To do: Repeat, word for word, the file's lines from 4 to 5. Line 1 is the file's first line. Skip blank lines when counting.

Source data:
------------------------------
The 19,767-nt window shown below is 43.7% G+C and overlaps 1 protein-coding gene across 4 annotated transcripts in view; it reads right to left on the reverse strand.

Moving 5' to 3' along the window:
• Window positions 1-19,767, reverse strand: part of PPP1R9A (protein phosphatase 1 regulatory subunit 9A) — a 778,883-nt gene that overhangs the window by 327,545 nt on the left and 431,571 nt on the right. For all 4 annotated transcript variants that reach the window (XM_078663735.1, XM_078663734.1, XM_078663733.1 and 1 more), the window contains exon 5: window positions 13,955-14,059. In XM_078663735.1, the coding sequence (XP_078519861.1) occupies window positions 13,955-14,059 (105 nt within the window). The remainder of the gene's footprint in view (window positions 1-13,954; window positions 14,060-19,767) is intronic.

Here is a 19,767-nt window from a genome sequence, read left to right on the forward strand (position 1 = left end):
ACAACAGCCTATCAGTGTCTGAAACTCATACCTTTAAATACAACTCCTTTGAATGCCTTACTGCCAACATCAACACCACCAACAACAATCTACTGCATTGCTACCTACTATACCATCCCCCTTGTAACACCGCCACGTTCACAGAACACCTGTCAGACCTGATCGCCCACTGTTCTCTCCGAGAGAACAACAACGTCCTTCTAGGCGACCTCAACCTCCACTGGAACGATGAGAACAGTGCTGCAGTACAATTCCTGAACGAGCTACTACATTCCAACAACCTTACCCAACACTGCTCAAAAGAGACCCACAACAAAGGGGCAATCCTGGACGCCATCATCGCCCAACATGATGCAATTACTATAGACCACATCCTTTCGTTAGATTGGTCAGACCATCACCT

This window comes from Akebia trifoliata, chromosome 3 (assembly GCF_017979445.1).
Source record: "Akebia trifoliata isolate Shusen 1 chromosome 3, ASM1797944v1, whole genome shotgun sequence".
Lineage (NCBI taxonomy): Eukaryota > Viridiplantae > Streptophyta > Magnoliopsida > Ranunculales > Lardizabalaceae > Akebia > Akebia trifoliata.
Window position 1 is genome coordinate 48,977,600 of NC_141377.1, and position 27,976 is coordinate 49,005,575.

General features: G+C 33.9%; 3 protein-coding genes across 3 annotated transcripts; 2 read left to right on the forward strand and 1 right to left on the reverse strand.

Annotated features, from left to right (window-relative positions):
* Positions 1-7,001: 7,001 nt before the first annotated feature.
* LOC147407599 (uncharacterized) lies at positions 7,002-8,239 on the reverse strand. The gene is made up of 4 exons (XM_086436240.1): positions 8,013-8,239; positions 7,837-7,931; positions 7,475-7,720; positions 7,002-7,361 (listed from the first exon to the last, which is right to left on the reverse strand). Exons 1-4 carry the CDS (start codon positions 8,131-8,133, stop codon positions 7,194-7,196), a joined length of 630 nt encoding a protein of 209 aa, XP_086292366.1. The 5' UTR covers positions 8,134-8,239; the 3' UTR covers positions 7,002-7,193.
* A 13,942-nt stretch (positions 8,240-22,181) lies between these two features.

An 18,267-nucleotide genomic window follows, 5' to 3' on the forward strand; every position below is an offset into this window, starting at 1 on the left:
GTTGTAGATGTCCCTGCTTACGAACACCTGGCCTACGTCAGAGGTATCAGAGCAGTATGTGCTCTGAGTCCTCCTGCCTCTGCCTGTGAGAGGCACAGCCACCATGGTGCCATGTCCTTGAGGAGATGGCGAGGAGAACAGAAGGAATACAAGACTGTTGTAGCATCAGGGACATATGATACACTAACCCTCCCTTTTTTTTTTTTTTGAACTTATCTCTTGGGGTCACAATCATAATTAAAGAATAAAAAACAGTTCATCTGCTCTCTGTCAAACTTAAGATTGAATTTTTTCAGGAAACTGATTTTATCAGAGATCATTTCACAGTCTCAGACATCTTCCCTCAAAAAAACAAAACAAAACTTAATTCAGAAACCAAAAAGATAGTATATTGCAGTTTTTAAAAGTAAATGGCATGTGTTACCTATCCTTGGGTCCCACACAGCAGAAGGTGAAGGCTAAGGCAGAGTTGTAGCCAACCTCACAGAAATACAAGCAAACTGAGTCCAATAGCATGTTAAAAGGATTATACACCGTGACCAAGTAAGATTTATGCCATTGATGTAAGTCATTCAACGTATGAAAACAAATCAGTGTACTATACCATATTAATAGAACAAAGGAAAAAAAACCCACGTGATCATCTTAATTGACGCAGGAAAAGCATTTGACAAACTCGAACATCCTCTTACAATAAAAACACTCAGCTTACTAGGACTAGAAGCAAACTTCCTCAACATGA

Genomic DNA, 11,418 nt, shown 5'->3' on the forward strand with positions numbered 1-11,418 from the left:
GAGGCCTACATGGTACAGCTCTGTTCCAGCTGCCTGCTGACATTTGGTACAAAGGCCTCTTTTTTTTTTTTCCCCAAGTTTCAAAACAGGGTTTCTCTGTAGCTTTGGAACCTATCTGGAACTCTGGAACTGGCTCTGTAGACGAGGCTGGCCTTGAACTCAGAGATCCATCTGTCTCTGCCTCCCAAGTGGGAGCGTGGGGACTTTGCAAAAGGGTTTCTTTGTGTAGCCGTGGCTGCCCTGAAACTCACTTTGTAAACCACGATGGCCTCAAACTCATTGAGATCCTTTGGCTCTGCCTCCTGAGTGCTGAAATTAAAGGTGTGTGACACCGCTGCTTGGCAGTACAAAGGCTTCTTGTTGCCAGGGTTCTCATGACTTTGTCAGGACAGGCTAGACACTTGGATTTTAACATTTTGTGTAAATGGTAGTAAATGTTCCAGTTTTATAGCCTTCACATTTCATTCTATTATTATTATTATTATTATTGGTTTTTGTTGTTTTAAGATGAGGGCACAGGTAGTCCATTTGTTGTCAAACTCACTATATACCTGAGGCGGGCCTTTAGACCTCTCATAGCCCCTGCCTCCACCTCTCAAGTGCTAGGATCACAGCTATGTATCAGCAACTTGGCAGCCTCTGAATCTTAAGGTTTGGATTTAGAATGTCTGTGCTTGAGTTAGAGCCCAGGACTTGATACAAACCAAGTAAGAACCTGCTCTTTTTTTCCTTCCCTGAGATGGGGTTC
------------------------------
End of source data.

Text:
Here is a 19,767-nt window from a genome sequence, read left to right on the forward strand (position 1 = left end):
ACAACAGCCTATCAGTGTCTGAAACTCATACCTTTAAATACAACTCCTTTGAATGCCTTACTGCCAACATCAACACCACCAACAACAATCTACTGCATTGCTACCTACTATACCATCCCCCTTGTAACACCGCCACGTTCACAGAACACCTGTCAGACCTGATCGCCCACTGTTCTCTCCGAGAGAACAACAACGTCCTTCTAGGCGACCTCAACCTCCACTGGAACGATGAGAACAGTGCTGCAGTACAATTCCTGAACGAGCTACTACATTCCAACAACCTTACCCAACACTGCTCAAAAGAGACCCACAACAAAGGGGCAATCCTGGACGCCATCATCGCCCAACATGATGCAATTACTATAGACCACATCCTTTCGTTAGATTGGTCAGACCATCACCT